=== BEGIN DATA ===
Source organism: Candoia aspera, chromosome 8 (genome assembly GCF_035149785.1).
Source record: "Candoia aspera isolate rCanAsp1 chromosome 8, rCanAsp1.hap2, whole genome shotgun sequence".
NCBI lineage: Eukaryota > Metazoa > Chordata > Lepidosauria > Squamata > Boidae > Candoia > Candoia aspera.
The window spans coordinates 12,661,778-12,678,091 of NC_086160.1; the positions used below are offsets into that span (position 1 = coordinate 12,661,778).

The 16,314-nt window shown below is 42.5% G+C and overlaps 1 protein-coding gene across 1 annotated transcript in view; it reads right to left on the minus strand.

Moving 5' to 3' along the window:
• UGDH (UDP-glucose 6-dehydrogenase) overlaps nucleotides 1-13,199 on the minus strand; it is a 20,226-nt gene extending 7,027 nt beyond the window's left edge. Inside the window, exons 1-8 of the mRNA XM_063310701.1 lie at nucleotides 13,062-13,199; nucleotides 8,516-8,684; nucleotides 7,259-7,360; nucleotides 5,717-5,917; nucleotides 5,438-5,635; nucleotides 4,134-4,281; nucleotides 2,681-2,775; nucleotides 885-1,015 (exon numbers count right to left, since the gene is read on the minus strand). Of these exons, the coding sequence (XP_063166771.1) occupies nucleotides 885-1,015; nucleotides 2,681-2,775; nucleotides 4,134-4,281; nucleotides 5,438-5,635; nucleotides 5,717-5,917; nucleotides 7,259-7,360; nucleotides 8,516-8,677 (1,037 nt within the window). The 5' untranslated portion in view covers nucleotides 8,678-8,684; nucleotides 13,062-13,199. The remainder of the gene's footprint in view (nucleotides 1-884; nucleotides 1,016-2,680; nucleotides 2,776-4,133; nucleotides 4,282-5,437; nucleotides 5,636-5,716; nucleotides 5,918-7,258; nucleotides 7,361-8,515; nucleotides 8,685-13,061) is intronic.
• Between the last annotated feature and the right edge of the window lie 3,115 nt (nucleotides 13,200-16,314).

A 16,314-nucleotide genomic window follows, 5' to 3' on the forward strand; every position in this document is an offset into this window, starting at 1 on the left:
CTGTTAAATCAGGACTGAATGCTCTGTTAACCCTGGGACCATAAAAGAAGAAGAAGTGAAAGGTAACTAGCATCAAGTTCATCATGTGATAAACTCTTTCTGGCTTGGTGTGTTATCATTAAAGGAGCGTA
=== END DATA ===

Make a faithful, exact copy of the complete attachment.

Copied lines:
Source organism: Candoia aspera, chromosome 8 (genome assembly GCF_035149785.1).
Source record: "Candoia aspera isolate rCanAsp1 chromosome 8, rCanAsp1.hap2, whole genome shotgun sequence".
NCBI lineage: Eukaryota > Metazoa > Chordata > Lepidosauria > Squamata > Boidae > Candoia > Candoia aspera.
The window spans coordinates 12,661,778-12,678,091 of NC_086160.1; the positions used below are offsets into that span (position 1 = coordinate 12,661,778).

The 16,314-nt window shown below is 42.5% G+C and overlaps 1 protein-coding gene across 1 annotated transcript in view; it reads right to left on the minus strand.

Moving 5' to 3' along the window:
• UGDH (UDP-glucose 6-dehydrogenase) overlaps nucleotides 1-13,199 on the minus strand; it is a 20,226-nt gene extending 7,027 nt beyond the window's left edge. Inside the window, exons 1-8 of the mRNA XM_063310701.1 lie at nucleotides 13,062-13,199; nucleotides 8,516-8,684; nucleotides 7,259-7,360; nucleotides 5,717-5,917; nucleotides 5,438-5,635; nucleotides 4,134-4,281; nucleotides 2,681-2,775; nucleotides 885-1,015 (exon numbers count right to left, since the gene is read on the minus strand). Of these exons, the coding sequence (XP_063166771.1) occupies nucleotides 885-1,015; nucleotides 2,681-2,775; nucleotides 4,134-4,281; nucleotides 5,438-5,635; nucleotides 5,717-5,917; nucleotides 7,259-7,360; nucleotides 8,516-8,677 (1,037 nt within the window). The 5' untranslated portion in view covers nucleotides 8,678-8,684; nucleotides 13,062-13,199. The remainder of the gene's footprint in view (nucleotides 1-884; nucleotides 1,016-2,680; nucleotides 2,776-4,133; nucleotides 4,282-5,437; nucleotides 5,636-5,716; nucleotides 5,918-7,258; nucleotides 7,361-8,515; nucleotides 8,685-13,061) is intronic.
• Between the last annotated feature and the right edge of the window lie 3,115 nt (nucleotides 13,200-16,314).

A 16,314-nucleotide genomic window follows, 5' to 3' on the forward strand; every position in this document is an offset into this window, starting at 1 on the left:
CTGTTAAATCAGGACTGAATGCTCTGTTAACCCTGGGACCATAAAAGAAGAAGAAGTGAAAGGTAACTAGCATCAAGTTCATCATGTGATAAACTCTTTCTGGCTTGGTGTGTTATCATTAAAGGAGCGTA